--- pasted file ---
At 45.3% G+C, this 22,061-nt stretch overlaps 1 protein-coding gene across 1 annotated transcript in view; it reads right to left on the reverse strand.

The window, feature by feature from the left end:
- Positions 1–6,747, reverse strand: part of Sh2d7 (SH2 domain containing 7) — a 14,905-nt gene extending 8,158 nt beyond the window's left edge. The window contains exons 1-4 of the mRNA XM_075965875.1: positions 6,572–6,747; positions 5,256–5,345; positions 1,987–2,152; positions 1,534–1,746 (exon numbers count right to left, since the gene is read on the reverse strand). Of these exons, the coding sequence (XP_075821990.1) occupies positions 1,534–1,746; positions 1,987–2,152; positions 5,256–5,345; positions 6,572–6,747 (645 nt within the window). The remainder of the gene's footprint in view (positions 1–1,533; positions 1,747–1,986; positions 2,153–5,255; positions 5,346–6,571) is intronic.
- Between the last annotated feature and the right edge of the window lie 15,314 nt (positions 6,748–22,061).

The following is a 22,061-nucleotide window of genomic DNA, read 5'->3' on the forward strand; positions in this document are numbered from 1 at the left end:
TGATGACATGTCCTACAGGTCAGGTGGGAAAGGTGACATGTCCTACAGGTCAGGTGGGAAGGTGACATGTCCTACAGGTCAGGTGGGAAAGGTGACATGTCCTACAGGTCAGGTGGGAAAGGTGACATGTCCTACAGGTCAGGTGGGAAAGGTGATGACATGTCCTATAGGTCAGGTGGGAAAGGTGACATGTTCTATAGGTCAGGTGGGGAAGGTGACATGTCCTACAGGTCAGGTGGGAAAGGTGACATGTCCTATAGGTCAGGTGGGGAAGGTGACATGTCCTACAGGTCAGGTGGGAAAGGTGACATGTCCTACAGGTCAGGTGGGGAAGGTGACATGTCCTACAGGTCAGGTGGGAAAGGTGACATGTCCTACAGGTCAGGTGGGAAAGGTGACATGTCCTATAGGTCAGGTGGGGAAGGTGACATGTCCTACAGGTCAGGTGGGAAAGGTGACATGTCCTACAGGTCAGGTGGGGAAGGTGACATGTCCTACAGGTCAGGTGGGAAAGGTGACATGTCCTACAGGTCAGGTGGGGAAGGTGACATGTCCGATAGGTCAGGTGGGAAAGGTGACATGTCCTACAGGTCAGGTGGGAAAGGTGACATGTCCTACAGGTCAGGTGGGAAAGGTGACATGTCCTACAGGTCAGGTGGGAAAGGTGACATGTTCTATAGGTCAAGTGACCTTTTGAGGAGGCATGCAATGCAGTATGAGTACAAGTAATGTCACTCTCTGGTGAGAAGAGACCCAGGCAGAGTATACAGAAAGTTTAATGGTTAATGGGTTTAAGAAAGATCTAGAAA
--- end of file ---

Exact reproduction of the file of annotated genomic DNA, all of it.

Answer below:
At 45.3% G+C, this 22,061-nt stretch overlaps 1 protein-coding gene across 1 annotated transcript in view; it reads right to left on the reverse strand.

The window, feature by feature from the left end:
- Positions 1–6,747, reverse strand: part of Sh2d7 (SH2 domain containing 7) — a 14,905-nt gene extending 8,158 nt beyond the window's left edge. The window contains exons 1-4 of the mRNA XM_075965875.1: positions 6,572–6,747; positions 5,256–5,345; positions 1,987–2,152; positions 1,534–1,746 (exon numbers count right to left, since the gene is read on the reverse strand). Of these exons, the coding sequence (XP_075821990.1) occupies positions 1,534–1,746; positions 1,987–2,152; positions 5,256–5,345; positions 6,572–6,747 (645 nt within the window). The remainder of the gene's footprint in view (positions 1–1,533; positions 1,747–1,986; positions 2,153–5,255; positions 5,346–6,571) is intronic.
- Between the last annotated feature and the right edge of the window lie 15,314 nt (positions 6,748–22,061).

The following is a 22,061-nucleotide window of genomic DNA, read 5'->3' on the forward strand; positions in this document are numbered from 1 at the left end:
TGATGACATGTCCTACAGGTCAGGTGGGAAAGGTGACATGTCCTACAGGTCAGGTGGGAAGGTGACATGTCCTACAGGTCAGGTGGGAAAGGTGACATGTCCTACAGGTCAGGTGGGAAAGGTGACATGTCCTACAGGTCAGGTGGGAAAGGTGATGACATGTCCTATAGGTCAGGTGGGAAAGGTGACATGTTCTATAGGTCAGGTGGGGAAGGTGACATGTCCTACAGGTCAGGTGGGAAAGGTGACATGTCCTATAGGTCAGGTGGGGAAGGTGACATGTCCTACAGGTCAGGTGGGAAAGGTGACATGTCCTACAGGTCAGGTGGGGAAGGTGACATGTCCTACAGGTCAGGTGGGAAAGGTGACATGTCCTACAGGTCAGGTGGGAAAGGTGACATGTCCTATAGGTCAGGTGGGGAAGGTGACATGTCCTACAGGTCAGGTGGGAAAGGTGACATGTCCTACAGGTCAGGTGGGGAAGGTGACATGTCCTACAGGTCAGGTGGGAAAGGTGACATGTCCTACAGGTCAGGTGGGGAAGGTGACATGTCCGATAGGTCAGGTGGGAAAGGTGACATGTCCTACAGGTCAGGTGGGAAAGGTGACATGTCCTACAGGTCAGGTGGGAAAGGTGACATGTCCTACAGGTCAGGTGGGAAAGGTGACATGTTCTATAGGTCAAGTGACCTTTTGAGGAGGCATGCAATGCAGTATGAGTACAAGTAATGTCACTCTCTGGTGAGAAGAGACCCAGGCAGAGTATACAGAAAGTTTAATGGTTAATGGGTTTAAGAAAGATCTAGAAA